Over the borders, over our own interests, over our differences, we can find a global link that unites us all.
We are eager to be free.
Free from domination, oppression and domination from the corporate elites.
We might only be writing the first lines of the story of a global fight, but one thing is for sure, we all know the end of that story.
In the end, our solidarity will beat their oppression!
Quand l'injustice devient loi, la résistance est un devoir!
When injustice becomes law, resistance becomes a duty!"
—From the Quebec student organization ASSESolidarite (sent by Guillaume Lagault)
“Un fuerte abrazo desde Chile a todos los estudiantes y trabajadores de Wisconsin. Hemos estado luchando durante más de un año, y contra todos los pronósticos, para mantener la bandera de la igualdad de derechos para todos y por un sistema de educación pública y gratuita. No permitan que un grupo de personas decidan por todos, sin hacerles ver las injusticias que ustedes demandan.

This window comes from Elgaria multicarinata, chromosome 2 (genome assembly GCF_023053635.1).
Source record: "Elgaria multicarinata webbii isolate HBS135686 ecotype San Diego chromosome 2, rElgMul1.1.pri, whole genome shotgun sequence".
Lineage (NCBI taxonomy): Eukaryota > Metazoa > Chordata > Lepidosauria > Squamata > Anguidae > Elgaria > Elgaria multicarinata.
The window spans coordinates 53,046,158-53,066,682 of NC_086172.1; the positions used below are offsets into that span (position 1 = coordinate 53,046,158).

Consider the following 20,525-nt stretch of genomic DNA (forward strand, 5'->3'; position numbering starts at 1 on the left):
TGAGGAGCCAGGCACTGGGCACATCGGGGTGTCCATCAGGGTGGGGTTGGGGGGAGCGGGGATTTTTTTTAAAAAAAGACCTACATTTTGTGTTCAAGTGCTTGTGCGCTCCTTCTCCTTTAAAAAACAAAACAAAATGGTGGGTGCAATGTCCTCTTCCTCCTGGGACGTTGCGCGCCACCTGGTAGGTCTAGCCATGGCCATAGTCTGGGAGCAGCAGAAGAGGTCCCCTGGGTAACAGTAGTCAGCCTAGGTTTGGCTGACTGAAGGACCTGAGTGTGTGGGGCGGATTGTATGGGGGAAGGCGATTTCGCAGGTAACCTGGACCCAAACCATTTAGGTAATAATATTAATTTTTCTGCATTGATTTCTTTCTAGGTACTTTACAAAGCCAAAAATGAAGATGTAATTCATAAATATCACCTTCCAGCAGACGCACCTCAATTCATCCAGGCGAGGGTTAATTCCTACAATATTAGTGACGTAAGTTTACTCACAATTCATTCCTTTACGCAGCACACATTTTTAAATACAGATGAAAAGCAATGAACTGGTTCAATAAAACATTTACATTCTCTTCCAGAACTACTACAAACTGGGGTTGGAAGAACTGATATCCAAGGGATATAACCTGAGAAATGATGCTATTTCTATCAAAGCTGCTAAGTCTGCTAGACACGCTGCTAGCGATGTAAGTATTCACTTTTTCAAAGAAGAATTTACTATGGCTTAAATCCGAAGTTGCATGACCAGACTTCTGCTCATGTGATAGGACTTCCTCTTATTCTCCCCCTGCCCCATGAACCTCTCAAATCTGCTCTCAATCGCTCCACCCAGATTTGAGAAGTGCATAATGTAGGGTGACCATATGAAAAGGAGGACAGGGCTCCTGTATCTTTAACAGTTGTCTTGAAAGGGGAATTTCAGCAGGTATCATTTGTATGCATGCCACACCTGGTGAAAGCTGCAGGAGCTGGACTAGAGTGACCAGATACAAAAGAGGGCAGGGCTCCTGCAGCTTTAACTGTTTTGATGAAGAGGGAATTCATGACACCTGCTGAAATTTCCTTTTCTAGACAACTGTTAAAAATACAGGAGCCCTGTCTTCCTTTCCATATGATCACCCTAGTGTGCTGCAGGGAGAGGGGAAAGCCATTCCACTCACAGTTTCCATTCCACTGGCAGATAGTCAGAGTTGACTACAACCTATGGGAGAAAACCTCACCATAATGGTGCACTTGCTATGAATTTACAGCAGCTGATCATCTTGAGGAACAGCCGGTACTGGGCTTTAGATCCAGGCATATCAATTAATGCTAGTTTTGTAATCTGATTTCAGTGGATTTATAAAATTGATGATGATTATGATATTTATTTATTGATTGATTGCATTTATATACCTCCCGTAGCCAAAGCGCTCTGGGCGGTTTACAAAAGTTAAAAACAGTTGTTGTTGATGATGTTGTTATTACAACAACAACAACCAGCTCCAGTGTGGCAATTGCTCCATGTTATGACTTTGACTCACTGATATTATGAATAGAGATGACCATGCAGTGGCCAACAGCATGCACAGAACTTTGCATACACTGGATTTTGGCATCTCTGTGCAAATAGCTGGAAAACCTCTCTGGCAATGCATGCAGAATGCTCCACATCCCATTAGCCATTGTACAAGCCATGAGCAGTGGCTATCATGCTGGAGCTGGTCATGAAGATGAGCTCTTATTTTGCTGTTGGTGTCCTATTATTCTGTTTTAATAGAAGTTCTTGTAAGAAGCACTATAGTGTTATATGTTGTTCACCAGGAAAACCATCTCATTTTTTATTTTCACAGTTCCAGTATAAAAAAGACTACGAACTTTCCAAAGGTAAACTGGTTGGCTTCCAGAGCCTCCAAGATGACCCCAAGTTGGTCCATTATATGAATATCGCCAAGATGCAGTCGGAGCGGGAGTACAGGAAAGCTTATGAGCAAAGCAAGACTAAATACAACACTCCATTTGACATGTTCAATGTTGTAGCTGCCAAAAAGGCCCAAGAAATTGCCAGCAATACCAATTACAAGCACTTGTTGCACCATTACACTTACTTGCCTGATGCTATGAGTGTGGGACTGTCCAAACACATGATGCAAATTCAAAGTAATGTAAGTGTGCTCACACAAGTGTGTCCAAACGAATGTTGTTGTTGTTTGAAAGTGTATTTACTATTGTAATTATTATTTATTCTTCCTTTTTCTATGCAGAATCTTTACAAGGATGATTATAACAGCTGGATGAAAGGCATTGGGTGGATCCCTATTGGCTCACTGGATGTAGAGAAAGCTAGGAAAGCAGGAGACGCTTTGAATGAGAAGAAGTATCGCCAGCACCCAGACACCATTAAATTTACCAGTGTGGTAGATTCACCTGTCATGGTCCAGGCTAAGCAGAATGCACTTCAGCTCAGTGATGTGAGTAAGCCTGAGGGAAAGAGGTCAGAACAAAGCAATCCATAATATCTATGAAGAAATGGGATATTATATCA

Mantengan la fuerza, deben seguir luchando por sus derechos!
A warm hug from Chile to all the students and workers from Wisconsin. We've been struggling for more than a year, and against all the odds, to maintain the flag of equal rights for everyone and for a free public education system.
Don't allow one group of people to decide for all, without letting them know the injustices that you're complaining for.
up your strength, you all must fight for your rights!”
—From Giorgio Jackson, a Chilean student leader
“From Greece and Europe to Wisconsin and the Midwest bankers, politicians and the 1% club are trying to make the rest of us pay for their crisis. In the process they are attacking salaries, pensions and basic labor and collective bargaining rights. It is time for all of us to say: Enough is enough! It is time for all of us to join the movement of resistance to social and economic injustice, a movement that has been spreading from Tahrir square to Madrid’s Puerta del Sol; from Greece to Iceland; and from New York’s Zucotti park to Madison, Wisconsin and hundreds of other cities and towns around the country and the world. Stop the social barbarism they have in store for us, join the struggle!”
—From Costas Panayotakis